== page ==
of food. “Supplies are always down at the end of the summer months,” Rountree said. “The food programs at school aren’t there, and the kids are home. We are in the process of restocking the shelves and appreciate what they do for us.”

219598

The fundraiser at Plantation Bay raised $415 for the Flagler Resource food bank.


PALM COAST OBSERVER

PalmCoastObserver.com

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THURSDAY, OCTOBER 20, 2016

29A

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PALM COAST OBSERVER

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PalmCoastObserver.com

THURSDAY, OCTOBER 20, 2016

Feeding Flagler after Matthew Farm Share delivers food to over 400 Flagler families. worth of money in their fridge or freezer, and they may not have the money to replenish all of that. This is a way to refill the pantry and help them in a difficult transition, so people can get back over the hump. People are still trying to get their lives back to normal.” The food distribution began around 9 a.m. and concluded a little before noon. Renner and Hutson talked with almost every car, and McLaughlin assisted with the food and served as a taxi driver, hauling a couple of walkers from the distant parking lot through the assembly. Farm Share is helping families like Wendy Parker and her friends, who are still feeling the effects of the hurricane. “Several of my friends in the F-section didn’t get power back until Tuesday or Wednesday,” she said. “One has to get her

JEFF DAWSEY SPORTS EDITOR

Many local residents are still recovering from Hurricane Matthew, but Farm Share — a distribution food bank — became the latest program to assist Flagler County by providing fresh food and beverages to nearly 400 families on Monday, Oct. 17, at the Flagler Executive Airport. With assistance from Flagler Volunteer Services and community leaders such as Florida Sen. Travis Hutson, Rep. Paul Renner and Commissioner Nate McLaughlin, locals drove alongside the volunteers’ assembly line and collected enough food for at least three days — without leaving their cars. “If you lose your power, you will lose your food,” Renner said. “People have lost $200-$300 Photos by Jeff Dawsey

Volunteers spent three hours filling locals’ back seats and trunks with days worth of food from Farm Share.

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THURSDAY, OCTOBER 20, 2016

31A

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Car drivers left thankful for the services of Farm Share and the many volunteers who assisted with providing food.

entire electrical breaker replaced, because a tree fell on it. A lot of people have expended their “ready” cash for either a hotel, food and getting their kids back to school, and now they have to get back to the hard part, which is paying the bills, putting food back in the house and paying on insurance claims, but they can’t afford it. They’re signing up for the Grace Food Bank.”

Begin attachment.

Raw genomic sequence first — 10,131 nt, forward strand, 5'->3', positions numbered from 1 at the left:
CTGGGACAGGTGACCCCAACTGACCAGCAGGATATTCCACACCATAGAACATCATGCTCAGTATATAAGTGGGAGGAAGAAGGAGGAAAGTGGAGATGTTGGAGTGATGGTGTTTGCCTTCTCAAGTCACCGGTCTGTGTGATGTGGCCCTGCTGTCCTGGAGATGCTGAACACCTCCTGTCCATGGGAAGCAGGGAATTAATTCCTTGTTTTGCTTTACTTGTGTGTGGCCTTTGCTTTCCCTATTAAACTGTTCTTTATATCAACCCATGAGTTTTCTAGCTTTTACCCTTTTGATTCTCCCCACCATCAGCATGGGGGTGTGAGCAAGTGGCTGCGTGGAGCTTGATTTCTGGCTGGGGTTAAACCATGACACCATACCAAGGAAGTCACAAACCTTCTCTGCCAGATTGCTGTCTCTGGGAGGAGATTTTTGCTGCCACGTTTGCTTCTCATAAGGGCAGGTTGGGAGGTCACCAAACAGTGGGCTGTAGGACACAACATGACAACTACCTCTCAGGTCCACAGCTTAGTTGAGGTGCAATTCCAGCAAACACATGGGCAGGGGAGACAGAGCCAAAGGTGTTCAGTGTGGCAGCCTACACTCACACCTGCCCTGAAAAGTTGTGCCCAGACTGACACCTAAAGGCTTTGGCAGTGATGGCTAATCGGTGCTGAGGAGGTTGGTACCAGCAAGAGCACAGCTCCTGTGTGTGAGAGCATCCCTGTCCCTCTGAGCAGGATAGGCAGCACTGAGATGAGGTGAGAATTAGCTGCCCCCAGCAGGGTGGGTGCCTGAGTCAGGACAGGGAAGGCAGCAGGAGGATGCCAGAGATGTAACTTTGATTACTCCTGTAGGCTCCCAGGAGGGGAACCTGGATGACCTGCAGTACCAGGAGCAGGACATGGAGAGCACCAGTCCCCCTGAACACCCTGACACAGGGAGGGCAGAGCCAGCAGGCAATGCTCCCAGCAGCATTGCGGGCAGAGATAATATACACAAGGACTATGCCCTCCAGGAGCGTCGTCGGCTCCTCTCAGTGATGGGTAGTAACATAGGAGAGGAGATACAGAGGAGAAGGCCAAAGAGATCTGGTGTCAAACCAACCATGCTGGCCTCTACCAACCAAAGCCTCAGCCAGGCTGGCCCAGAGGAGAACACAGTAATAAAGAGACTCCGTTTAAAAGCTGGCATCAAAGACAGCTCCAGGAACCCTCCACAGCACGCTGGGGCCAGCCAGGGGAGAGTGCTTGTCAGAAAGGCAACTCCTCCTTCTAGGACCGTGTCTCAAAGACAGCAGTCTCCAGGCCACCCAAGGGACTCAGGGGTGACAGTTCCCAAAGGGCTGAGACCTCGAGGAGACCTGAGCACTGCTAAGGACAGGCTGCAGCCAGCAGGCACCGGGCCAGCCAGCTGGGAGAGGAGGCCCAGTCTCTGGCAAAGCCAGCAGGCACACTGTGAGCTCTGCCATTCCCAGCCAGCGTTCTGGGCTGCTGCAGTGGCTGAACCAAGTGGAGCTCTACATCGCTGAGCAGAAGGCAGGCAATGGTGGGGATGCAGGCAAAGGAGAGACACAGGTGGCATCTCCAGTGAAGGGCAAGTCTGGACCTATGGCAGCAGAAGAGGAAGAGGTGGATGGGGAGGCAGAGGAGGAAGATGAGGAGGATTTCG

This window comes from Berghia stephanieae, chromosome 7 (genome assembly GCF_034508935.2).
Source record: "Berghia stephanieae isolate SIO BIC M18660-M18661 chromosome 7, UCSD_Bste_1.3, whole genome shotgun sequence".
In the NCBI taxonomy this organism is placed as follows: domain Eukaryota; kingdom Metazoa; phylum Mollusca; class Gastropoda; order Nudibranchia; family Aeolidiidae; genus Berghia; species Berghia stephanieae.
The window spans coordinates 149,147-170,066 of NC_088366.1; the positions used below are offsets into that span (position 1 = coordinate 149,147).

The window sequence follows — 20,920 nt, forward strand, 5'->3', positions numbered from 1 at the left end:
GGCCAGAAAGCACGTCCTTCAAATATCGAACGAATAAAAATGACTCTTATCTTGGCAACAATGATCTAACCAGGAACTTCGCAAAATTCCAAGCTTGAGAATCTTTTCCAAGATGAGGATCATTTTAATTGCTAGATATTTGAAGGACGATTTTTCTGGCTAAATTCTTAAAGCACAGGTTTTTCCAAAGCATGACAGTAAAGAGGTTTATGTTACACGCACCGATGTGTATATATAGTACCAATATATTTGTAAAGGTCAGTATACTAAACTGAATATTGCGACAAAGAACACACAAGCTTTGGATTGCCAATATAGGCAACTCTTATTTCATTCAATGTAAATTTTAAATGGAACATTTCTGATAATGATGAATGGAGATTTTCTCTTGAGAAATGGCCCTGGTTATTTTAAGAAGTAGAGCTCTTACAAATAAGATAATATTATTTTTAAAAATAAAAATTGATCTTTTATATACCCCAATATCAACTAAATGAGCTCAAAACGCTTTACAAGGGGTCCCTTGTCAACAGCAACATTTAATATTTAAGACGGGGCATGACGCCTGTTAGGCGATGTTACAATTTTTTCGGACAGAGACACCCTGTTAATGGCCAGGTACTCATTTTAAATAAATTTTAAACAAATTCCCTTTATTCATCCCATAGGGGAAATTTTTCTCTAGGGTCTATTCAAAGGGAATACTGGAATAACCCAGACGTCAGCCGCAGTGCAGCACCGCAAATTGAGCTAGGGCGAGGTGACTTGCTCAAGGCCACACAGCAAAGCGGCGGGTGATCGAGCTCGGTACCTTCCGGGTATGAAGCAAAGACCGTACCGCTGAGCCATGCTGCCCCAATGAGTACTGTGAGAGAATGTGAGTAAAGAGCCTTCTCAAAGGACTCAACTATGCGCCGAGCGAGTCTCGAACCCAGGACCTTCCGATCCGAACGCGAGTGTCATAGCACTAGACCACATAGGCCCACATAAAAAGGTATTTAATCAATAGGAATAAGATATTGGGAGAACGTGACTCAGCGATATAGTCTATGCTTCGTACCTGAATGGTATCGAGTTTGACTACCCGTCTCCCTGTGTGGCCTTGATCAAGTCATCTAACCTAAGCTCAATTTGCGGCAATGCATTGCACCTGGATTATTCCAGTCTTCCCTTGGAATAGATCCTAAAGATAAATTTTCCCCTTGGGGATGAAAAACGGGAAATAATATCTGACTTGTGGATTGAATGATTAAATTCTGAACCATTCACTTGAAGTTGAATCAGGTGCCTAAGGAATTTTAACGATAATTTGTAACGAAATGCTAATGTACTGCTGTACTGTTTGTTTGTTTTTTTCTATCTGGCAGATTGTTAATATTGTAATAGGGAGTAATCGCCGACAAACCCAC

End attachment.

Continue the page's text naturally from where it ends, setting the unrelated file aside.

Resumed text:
Volunteer Ines Najpaver, holding her son, Gabriel, sacrificed her morning to help with the food distribution.

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OCTOBER 20, 2016

BUSINESS OBSERVER

-2016-

ALDI GETS THE ‘ALL CLEAR’ TO BEGIN CONSTRUCTION

A development order was issued on Oct. 12 for a new Aldi in Palm Coast. The grocery store will be 17,825 square feet, with 85 parking spaces at the Shoppes of Palm Coast. This new 12.9-acre commercial center is located at the southeast corner of State Road 100 and Belle Terre Boulevard. Tractor Supply Co. is already under construction in that area, and is currently 30% complete, according to the latest city report.

DUNKIN DONUTS APPLIES FOR DEVELOPMENT

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After burning down on June 9, Dunkin Donuts has applied for a development at the same location, at 1310 Palm Coast Parkway NW, through the city of Palm Coast.

HONORING BUSINESS

THAI BY THAI RECEIVES PERMIT

Brian McMillan

A restaurant that has been closed since Island Walk construction began about two years ago is now coming back. Thai by Thai has received a commercial permit to perform $232,000 of alterations at its new location, 250 Palm Coast Parkway NE, Building 300. Other permits issued by the city of Palm Coast include the following: Goodwill Industries, interior alterations for $30,000, at 250 Palm Coast Parkway NE, Unit 1301 Florida Power and Light, a two-story office building for $5.5 million, at 5901 E. State Road 100

Jeff Cappalletti said he listens to electronic dance music to keep him in the mood. If he gets tired of that, he’ll switch to 1980s synth pop.

Spin zone: Meet Jeff ‘The Sign Guy’ Cappalletti

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to protect himself. First there is the sun: “I use 70 spf sunscreen,” he said. “Otherwise, I’d be across the street in Publix’s lobster tank.” Then there are the cars: Once, he had to jump out of the way of a car that was barreling toward him. And then, there is the sun again: He keeps a cooler with him to keep him hydrated with sugar-free Kool-Aid. And he has worked hard to perfect his craft. “This is my ‘hi’ wave,” he said. “This is me trying to personalize it, like, ‘I see you.’” And the spinning? “I know how to spin it,” Cappalletti said. “I also know when to stop. You see all these fancy spinners on YouTube, but what’s on the sign? You can’t read it.” He said he has regular sign tricks, and then he has a “high wind show.” “You have to adapt to the weather conditions,” he said. He is critical of “statues,” which is his term for other sign guys who just sit down and don’t dance or spin their signs. “They won’t remember you like that,” he said..